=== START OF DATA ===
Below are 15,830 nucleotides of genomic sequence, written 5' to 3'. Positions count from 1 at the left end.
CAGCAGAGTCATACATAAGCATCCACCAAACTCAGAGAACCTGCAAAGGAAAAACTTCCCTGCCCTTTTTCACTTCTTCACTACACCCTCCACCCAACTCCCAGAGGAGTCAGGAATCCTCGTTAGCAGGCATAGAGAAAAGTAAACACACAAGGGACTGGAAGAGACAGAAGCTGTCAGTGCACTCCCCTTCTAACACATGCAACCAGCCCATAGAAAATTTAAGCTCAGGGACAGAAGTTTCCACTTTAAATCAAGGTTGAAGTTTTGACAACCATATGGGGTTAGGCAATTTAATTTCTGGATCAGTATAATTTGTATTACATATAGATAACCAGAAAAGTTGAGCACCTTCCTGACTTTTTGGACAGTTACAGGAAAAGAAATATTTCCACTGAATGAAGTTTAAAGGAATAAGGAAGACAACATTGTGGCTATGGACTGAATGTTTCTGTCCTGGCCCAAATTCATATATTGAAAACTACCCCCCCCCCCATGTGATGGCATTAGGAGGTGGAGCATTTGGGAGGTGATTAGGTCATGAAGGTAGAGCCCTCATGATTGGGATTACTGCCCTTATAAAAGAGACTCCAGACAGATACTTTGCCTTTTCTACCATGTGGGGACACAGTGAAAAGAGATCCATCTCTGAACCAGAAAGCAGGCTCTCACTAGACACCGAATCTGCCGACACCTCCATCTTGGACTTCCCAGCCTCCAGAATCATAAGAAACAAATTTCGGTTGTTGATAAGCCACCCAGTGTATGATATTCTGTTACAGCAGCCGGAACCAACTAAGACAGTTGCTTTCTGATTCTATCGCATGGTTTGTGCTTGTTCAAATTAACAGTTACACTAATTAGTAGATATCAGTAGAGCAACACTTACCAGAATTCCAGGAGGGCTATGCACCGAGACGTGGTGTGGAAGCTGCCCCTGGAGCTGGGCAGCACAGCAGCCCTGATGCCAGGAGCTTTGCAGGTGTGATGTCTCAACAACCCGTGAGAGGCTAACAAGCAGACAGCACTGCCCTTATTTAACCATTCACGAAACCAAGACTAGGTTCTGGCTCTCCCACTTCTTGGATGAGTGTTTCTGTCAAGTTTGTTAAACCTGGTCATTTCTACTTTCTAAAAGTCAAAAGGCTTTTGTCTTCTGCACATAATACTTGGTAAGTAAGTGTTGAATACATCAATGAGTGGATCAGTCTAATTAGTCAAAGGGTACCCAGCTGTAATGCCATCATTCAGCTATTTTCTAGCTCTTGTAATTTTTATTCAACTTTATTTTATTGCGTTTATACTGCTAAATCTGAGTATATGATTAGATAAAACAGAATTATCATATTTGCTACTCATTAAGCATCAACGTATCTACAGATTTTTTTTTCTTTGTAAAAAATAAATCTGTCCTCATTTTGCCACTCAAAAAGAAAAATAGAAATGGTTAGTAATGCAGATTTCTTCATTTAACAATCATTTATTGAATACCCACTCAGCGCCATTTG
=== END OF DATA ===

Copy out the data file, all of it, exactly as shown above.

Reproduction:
Below are 15,830 nucleotides of genomic sequence, written 5' to 3'. Positions count from 1 at the left end.
CAGCAGAGTCATACATAAGCATCCACCAAACTCAGAGAACCTGCAAAGGAAAAACTTCCCTGCCCTTTTTCACTTCTTCACTACACCCTCCACCCAACTCCCAGAGGAGTCAGGAATCCTCGTTAGCAGGCATAGAGAAAAGTAAACACACAAGGGACTGGAAGAGACAGAAGCTGTCAGTGCACTCCCCTTCTAACACATGCAACCAGCCCATAGAAAATTTAAGCTCAGGGACAGAAGTTTCCACTTTAAATCAAGGTTGAAGTTTTGACAACCATATGGGGTTAGGCAATTTAATTTCTGGATCAGTATAATTTGTATTACATATAGATAACCAGAAAAGTTGAGCACCTTCCTGACTTTTTGGACAGTTACAGGAAAAGAAATATTTCCACTGAATGAAGTTTAAAGGAATAAGGAAGACAACATTGTGGCTATGGACTGAATGTTTCTGTCCTGGCCCAAATTCATATATTGAAAACTACCCCCCCCCCCATGTGATGGCATTAGGAGGTGGAGCATTTGGGAGGTGATTAGGTCATGAAGGTAGAGCCCTCATGATTGGGATTACTGCCCTTATAAAAGAGACTCCAGACAGATACTTTGCCTTTTCTACCATGTGGGGACACAGTGAAAAGAGATCCATCTCTGAACCAGAAAGCAGGCTCTCACTAGACACCGAATCTGCCGACACCTCCATCTTGGACTTCCCAGCCTCCAGAATCATAAGAAACAAATTTCGGTTGTTGATAAGCCACCCAGTGTATGATATTCTGTTACAGCAGCCGGAACCAACTAAGACAGTTGCTTTCTGATTCTATCGCATGGTTTGTGCTTGTTCAAATTAACAGTTACACTAATTAGTAGATATCAGTAGAGCAACACTTACCAGAATTCCAGGAGGGCTATGCACCGAGACGTGGTGTGGAAGCTGCCCCTGGAGCTGGGCAGCACAGCAGCCCTGATGCCAGGAGCTTTGCAGGTGTGATGTCTCAACAACCCGTGAGAGGCTAACAAGCAGACAGCACTGCCCTTATTTAACCATTCACGAAACCAAGACTAGGTTCTGGCTCTCCCACTTCTTGGATGAGTGTTTCTGTCAAGTTTGTTAAACCTGGTCATTTCTACTTTCTAAAAGTCAAAAGGCTTTTGTCTTCTGCACATAATACTTGGTAAGTAAGTGTTGAATACATCAATGAGTGGATCAGTCTAATTAGTCAAAGGGTACCCAGCTGTAATGCCATCATTCAGCTATTTTCTAGCTCTTGTAATTTTTATTCAACTTTATTTTATTGCGTTTATACTGCTAAATCTGAGTATATGATTAGATAAAACAGAATTATCATATTTGCTACTCATTAAGCATCAACGTATCTACAGATTTTTTTTTCTTTGTAAAAAATAAATCTGTCCTCATTTTGCCACTCAAAAAGAAAAATAGAAATGGTTAGTAATGCAGATTTCTTCATTTAACAATCATTTATTGAATACCCACTCAGCGCCATTTG